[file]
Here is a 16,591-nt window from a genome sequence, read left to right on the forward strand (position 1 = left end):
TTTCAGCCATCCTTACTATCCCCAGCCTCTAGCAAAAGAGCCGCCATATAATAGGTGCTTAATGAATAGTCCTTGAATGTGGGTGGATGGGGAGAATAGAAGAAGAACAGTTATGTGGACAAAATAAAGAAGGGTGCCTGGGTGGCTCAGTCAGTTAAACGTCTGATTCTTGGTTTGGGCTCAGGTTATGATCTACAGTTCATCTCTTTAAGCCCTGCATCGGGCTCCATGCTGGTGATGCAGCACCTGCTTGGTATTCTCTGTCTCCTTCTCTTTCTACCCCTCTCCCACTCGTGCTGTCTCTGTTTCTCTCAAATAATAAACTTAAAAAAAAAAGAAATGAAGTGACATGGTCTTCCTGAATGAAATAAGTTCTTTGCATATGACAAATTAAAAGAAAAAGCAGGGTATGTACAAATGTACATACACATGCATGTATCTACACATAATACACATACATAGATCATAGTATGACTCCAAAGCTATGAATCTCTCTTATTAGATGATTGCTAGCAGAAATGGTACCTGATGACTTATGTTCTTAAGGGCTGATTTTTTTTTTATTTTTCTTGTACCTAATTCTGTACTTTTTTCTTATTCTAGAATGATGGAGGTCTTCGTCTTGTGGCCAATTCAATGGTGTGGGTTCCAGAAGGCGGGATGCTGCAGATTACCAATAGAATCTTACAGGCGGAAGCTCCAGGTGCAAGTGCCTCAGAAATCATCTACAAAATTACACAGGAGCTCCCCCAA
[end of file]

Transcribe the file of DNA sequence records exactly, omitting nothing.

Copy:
Here is a 16,591-nt window from a genome sequence, read left to right on the forward strand (position 1 = left end):
TTTCAGCCATCCTTACTATCCCCAGCCTCTAGCAAAAGAGCCGCCATATAATAGGTGCTTAATGAATAGTCCTTGAATGTGGGTGGATGGGGAGAATAGAAGAAGAACAGTTATGTGGACAAAATAAAGAAGGGTGCCTGGGTGGCTCAGTCAGTTAAACGTCTGATTCTTGGTTTGGGCTCAGGTTATGATCTACAGTTCATCTCTTTAAGCCCTGCATCGGGCTCCATGCTGGTGATGCAGCACCTGCTTGGTATTCTCTGTCTCCTTCTCTTTCTACCCCTCTCCCACTCGTGCTGTCTCTGTTTCTCTCAAATAATAAACTTAAAAAAAAAAGAAATGAAGTGACATGGTCTTCCTGAATGAAATAAGTTCTTTGCATATGACAAATTAAAAGAAAAAGCAGGGTATGTACAAATGTACATACACATGCATGTATCTACACATAATACACATACATAGATCATAGTATGACTCCAAAGCTATGAATCTCTCTTATTAGATGATTGCTAGCAGAAATGGTACCTGATGACTTATGTTCTTAAGGGCTGATTTTTTTTTTATTTTTCTTGTACCTAATTCTGTACTTTTTTCTTATTCTAGAATGATGGAGGTCTTCGTCTTGTGGCCAATTCAATGGTGTGGGTTCCAGAAGGCGGGATGCTGCAGATTACCAATAGAATCTTACAGGCGGAAGCTCCAGGTGCAAGTGCCTCAGAAATCATCTACAAAATTACACAGGAGCTCCCCCAA